This technique may be very helpful in the less invasive surgical treatments of EGCs ( wedge resection, segmental gastrectomies and EMRs). Because the method of SN detection using IGC is possible under laparoscopic operation it can be combined with the less invasive operations.

Hiratsuka hopes for more careful methods for the detection of lymph node metastases in SNs and non SNs (serial sectioning, immunohistochemistry, genetic diagnosis) and for studies on the intraoperative detection of metastases in SN by frozen section or imprint cytology or both (Hiratsuka).

In the Tsioulias's study lymphatic mapping was performed in 65 patients with GI neoplasms by injecting 0,5 to 1 ml of isosulfan blue dye around the periphery of the neoplasms. Blue stained SNs were analysed by hematoxilin-eosin staining, multiple sectioning, and cytokeratin immunohistochemistry.

The author underlines that the LM can identify aberrant lymphatic drainage, which may alter the extent of resection.
Aberrant drainage patterns are not uncommon in patients with GI neoplasms, and they are a possible explanation for inadequate staging and a patient's failure to respond to adjuvant treatment (Tsioulias).
Kosaka reports skip metastases in 15% of 51 patients with gastric cancer (Kosaka).

Moreover there is an inverse relationship between a GI neoplasm' s T stage and the presence of isolated LN metastases. The SN was the only positive node in all T1, 70% of the T2, 26% of the T3 and 20% of the T4 neoplasms.
Therefore SN analysis may be particularly relevant in identifying micrometastatic spread from T1-T2 tumors.
The clinical significance of these micrometastasis is under discussion (see next article of Surgical Oncology net).

Tsioulias concludes that in the meantime LM with focused examination of the SNs (on serial sectioning and IHC) improves the staging of GI neoplasms and may affect the selection of the patients for adjuvant therapy (Tsioulias).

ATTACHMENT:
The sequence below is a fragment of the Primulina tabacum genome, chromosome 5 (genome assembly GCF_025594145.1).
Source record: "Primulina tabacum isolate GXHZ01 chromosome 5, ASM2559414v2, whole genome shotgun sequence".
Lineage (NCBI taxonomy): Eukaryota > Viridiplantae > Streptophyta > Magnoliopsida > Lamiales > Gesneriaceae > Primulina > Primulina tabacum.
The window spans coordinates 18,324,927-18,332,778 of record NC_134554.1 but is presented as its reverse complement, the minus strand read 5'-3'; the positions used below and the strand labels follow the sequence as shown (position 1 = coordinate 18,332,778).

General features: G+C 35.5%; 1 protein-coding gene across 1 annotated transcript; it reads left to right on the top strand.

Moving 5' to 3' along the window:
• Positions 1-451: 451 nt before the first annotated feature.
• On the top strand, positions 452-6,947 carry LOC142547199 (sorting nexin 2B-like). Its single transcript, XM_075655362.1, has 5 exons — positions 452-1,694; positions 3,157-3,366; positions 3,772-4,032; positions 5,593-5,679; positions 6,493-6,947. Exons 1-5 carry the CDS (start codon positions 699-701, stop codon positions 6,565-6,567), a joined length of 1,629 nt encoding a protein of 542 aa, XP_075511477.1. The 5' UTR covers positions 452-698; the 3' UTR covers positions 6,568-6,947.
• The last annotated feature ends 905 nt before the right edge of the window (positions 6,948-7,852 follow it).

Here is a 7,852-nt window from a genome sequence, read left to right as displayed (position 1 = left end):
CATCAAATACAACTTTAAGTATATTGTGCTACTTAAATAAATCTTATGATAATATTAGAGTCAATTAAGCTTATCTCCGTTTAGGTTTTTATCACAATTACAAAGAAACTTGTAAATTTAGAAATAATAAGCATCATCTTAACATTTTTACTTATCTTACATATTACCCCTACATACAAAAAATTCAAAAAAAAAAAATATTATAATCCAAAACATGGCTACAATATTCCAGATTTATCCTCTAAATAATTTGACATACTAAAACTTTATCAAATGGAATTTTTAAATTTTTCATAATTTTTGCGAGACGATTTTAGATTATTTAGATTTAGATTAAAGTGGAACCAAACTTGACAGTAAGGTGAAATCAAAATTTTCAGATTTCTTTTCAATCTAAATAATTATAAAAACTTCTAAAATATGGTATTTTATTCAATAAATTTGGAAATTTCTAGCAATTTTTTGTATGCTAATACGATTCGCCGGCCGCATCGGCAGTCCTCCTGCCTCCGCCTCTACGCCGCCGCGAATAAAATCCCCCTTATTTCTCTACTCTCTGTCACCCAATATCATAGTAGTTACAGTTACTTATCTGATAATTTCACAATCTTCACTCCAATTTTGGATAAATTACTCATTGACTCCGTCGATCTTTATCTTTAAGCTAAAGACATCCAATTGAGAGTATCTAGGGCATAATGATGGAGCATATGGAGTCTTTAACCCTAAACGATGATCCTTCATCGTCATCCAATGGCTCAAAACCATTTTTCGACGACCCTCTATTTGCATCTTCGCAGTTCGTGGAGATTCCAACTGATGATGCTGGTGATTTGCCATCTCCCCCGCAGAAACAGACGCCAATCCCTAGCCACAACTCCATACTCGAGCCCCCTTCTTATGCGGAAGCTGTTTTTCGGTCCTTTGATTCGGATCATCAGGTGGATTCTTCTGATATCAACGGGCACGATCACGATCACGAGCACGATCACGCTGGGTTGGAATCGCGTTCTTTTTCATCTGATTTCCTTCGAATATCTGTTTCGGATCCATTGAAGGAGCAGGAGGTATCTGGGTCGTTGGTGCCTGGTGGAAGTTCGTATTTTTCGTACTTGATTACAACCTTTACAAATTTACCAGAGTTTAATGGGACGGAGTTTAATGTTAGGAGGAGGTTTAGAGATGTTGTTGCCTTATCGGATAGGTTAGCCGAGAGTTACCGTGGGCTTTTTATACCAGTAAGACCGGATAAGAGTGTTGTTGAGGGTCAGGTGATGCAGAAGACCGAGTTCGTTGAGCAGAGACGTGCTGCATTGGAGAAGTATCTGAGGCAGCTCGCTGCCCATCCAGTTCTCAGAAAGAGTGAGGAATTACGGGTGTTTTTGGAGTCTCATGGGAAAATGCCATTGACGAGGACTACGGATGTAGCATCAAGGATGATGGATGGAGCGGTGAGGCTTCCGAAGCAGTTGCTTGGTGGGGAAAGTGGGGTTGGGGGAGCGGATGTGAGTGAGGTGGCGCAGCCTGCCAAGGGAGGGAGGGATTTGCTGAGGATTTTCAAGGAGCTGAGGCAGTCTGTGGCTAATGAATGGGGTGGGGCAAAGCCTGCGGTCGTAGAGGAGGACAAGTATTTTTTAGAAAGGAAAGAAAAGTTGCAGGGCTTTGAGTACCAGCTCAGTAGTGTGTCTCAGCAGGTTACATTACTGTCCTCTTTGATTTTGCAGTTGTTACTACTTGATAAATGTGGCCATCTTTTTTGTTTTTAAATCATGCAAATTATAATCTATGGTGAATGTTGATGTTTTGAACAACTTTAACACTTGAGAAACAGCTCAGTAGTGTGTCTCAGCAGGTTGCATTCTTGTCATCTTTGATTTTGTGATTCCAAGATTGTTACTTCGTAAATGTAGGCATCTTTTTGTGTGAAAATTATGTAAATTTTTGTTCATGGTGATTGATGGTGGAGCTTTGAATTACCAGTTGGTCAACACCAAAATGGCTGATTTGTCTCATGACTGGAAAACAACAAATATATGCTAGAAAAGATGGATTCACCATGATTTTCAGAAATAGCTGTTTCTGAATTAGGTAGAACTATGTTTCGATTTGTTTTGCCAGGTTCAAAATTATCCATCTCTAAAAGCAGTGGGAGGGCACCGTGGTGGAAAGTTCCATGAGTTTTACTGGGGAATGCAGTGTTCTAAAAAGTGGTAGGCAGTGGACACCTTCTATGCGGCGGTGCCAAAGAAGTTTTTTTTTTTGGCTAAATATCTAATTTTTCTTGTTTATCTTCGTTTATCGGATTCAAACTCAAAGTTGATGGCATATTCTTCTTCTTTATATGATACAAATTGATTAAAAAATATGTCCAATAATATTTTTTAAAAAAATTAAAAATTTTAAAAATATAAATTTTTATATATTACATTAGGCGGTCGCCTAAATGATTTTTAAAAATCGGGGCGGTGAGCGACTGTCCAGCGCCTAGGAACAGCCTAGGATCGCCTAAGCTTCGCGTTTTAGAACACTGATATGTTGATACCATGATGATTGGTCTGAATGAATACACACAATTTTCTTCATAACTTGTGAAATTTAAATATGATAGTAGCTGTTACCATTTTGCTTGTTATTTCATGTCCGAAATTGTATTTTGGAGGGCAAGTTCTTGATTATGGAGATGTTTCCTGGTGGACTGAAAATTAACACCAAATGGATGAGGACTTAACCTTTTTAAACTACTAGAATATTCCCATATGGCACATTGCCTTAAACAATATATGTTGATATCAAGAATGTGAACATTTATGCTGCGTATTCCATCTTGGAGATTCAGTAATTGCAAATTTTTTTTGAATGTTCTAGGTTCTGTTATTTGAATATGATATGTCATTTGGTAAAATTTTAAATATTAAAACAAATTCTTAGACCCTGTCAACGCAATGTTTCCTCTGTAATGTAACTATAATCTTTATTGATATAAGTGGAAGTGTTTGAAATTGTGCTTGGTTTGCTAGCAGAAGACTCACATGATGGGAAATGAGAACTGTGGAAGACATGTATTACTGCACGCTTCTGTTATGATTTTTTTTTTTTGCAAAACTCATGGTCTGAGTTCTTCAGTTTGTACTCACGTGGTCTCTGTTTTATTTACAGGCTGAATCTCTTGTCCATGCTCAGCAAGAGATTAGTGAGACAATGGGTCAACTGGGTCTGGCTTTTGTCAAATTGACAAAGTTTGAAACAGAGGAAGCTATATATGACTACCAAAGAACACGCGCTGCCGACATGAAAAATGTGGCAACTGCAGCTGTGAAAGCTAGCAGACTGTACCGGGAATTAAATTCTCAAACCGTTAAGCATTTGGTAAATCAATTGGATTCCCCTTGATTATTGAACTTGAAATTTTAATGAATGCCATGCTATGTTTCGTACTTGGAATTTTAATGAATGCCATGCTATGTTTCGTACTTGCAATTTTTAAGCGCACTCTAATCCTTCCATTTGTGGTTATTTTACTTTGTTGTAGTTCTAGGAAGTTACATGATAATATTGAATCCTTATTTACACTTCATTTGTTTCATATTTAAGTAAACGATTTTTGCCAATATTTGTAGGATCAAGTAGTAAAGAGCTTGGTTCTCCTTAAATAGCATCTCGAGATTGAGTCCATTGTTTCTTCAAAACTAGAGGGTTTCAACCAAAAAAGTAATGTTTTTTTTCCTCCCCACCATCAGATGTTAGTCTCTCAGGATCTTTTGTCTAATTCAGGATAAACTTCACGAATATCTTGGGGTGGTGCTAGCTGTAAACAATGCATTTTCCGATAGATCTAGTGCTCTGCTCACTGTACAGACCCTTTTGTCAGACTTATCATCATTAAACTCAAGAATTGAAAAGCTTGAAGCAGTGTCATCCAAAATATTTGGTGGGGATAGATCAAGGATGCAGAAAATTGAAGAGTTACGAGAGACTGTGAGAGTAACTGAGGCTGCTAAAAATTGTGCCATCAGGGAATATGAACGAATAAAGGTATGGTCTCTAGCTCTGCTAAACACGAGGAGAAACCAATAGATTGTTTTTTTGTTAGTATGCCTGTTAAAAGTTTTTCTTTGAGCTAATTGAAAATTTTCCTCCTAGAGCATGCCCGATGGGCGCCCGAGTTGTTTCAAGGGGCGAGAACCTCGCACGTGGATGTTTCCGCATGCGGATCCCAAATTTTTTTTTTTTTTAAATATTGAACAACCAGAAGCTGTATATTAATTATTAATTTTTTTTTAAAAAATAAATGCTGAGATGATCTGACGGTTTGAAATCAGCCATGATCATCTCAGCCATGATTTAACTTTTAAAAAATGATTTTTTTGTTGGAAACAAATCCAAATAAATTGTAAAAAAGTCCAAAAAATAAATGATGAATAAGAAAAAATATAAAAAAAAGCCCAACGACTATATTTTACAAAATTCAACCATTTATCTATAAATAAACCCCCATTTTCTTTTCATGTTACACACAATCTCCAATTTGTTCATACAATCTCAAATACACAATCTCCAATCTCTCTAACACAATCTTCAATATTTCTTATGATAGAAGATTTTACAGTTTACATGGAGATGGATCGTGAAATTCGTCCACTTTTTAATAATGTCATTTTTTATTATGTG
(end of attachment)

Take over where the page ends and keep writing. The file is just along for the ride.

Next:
Eventually, according to the Maruyama opinion, the ability to identify a tumor free SN might enable the surgeon to avoid the morbidity associated with radical lymphadenectomy in patients with gastric cancer. But he concludes that it is too early to apply sentinel node biopsy for reducing the extent of lymphadenectomy for gastric cancer because of the complicated anatomy of lymphatic streams from the stomach, and because of frequent skip metastasis and micrometastasis (Maruyama).


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George J Tsioulias , Thomas F. Wood, Donald L Morton, Anton J Bilchik. Lymphatic mapping and focused analysis of sentinel lymph nodes upstage gastrointestinal neoplasms. Arch Surg 2000; 135: 926-932.

Kosaka T et al. Lymphatic routes of the stomach demonstrated by gastric carcinomas with solitary lymph node metastasis. Surg Today. 1999; 29: 695-700.

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Morton DL et al. Technical details of intraoperative lymphatic mapping for early stage melanoma. Arch Surg 1992; 127:392-9.

Giuliano AE et al. Improved axillary stage of breast cancer with sentinel lymphadenectomy. Ann Surg 1995; 222: 394-399.

Giuliano AE et al. Lymphatic mapping and sentinel lymphadenectomy for breast cancer. Ann Surg. 1994; 220: 391-401.